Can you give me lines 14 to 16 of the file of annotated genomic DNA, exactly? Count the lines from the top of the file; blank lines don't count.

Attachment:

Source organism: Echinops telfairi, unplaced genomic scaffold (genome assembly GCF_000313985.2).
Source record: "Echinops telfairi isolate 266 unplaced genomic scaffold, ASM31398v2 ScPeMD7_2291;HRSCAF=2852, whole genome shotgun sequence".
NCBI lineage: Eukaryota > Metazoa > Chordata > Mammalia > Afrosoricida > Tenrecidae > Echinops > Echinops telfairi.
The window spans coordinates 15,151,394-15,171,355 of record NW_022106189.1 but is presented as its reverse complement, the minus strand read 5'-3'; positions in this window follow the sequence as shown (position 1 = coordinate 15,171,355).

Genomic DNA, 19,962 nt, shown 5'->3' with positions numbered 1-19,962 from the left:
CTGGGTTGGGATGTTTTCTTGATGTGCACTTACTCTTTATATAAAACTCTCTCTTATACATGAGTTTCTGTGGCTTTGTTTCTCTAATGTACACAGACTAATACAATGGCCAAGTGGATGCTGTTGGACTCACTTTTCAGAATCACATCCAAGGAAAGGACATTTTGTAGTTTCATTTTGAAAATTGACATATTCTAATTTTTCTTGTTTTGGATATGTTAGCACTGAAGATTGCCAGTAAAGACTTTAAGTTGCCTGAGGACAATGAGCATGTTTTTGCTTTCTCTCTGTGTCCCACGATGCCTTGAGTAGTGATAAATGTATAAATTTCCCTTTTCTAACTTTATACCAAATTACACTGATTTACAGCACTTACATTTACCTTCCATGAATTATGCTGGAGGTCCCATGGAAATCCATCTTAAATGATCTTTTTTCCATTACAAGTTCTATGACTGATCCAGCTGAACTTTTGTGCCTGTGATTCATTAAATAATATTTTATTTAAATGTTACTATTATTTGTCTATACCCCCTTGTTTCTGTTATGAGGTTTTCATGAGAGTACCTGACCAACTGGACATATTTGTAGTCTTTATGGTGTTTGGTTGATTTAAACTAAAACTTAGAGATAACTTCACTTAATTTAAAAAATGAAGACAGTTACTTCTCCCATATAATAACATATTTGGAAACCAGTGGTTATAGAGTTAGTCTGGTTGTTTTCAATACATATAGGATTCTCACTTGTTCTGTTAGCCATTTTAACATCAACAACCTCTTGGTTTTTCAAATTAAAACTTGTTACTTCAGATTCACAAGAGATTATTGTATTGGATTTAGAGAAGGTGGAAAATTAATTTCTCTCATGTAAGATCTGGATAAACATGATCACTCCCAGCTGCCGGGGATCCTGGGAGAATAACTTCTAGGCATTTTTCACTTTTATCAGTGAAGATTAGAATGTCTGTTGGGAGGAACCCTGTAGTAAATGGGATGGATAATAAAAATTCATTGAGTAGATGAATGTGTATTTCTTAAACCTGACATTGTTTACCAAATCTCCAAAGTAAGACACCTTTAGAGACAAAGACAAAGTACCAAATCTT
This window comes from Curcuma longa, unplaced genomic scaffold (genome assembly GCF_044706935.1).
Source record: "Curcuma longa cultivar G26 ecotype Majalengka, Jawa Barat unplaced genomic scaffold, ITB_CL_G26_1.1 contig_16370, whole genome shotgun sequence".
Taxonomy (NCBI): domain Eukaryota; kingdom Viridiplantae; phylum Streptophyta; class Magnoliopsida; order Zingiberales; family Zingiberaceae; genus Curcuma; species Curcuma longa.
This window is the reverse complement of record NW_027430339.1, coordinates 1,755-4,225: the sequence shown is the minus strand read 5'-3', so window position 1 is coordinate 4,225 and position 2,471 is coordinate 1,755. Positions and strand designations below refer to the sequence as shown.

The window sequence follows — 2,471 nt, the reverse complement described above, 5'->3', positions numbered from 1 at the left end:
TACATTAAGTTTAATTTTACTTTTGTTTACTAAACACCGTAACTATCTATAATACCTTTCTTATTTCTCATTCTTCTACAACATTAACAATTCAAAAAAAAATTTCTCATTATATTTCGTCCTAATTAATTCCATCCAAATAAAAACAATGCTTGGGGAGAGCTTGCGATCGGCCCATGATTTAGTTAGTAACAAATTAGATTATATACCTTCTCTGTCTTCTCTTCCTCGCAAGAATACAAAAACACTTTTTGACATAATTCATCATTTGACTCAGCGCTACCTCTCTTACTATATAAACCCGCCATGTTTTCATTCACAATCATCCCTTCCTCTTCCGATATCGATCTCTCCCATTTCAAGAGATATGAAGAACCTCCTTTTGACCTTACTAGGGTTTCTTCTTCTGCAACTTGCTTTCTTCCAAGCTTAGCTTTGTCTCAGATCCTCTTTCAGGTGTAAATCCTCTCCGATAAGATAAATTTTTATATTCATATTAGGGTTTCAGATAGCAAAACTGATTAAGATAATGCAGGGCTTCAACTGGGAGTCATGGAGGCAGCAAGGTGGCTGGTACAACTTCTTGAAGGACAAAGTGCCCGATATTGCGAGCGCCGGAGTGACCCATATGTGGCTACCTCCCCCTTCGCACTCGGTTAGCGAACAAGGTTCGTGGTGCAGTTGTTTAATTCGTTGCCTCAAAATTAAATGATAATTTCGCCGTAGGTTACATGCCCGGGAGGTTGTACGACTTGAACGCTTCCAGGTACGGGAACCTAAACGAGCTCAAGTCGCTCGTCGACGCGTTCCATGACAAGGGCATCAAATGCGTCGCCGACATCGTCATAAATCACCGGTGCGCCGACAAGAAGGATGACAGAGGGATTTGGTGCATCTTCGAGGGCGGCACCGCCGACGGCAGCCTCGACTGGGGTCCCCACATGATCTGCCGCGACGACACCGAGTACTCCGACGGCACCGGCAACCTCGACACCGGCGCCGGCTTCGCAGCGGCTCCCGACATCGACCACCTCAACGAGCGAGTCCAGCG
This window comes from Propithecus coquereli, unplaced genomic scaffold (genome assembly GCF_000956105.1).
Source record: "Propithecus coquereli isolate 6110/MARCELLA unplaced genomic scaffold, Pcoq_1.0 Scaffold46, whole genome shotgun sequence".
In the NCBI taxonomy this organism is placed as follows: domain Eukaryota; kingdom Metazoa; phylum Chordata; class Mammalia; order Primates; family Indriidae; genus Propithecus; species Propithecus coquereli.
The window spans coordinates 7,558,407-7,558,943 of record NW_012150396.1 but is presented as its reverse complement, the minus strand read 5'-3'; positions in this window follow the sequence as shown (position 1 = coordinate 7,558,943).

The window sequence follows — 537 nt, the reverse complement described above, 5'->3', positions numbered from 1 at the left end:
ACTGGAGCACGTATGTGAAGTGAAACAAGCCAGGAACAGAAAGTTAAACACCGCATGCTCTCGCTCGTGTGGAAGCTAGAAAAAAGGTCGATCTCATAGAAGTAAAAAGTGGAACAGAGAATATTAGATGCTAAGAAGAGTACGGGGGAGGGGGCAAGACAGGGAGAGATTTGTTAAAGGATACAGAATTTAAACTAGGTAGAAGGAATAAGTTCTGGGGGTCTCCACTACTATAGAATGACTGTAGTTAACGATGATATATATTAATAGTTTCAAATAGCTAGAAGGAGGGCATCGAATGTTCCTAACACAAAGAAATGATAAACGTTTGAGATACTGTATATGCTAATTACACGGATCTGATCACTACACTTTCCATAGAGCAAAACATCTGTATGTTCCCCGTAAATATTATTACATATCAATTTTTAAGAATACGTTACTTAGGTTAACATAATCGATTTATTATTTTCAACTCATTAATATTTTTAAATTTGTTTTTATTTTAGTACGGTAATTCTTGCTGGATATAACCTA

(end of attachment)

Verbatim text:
Source record: "Propithecus coquereli isolate 6110/MARCELLA unplaced genomic scaffold, Pcoq_1.0 Scaffold46, whole genome shotgun sequence".
In the NCBI taxonomy this organism is placed as follows: domain Eukaryota; kingdom Metazoa; phylum Chordata; class Mammalia; order Primates; family Indriidae; genus Propithecus; species Propithecus coquereli.
The window spans coordinates 7,558,407-7,558,943 of record NW_012150396.1 but is presented as its reverse complement, the minus strand read 5'-3'; positions in this window follow the sequence as shown (position 1 = coordinate 7,558,943).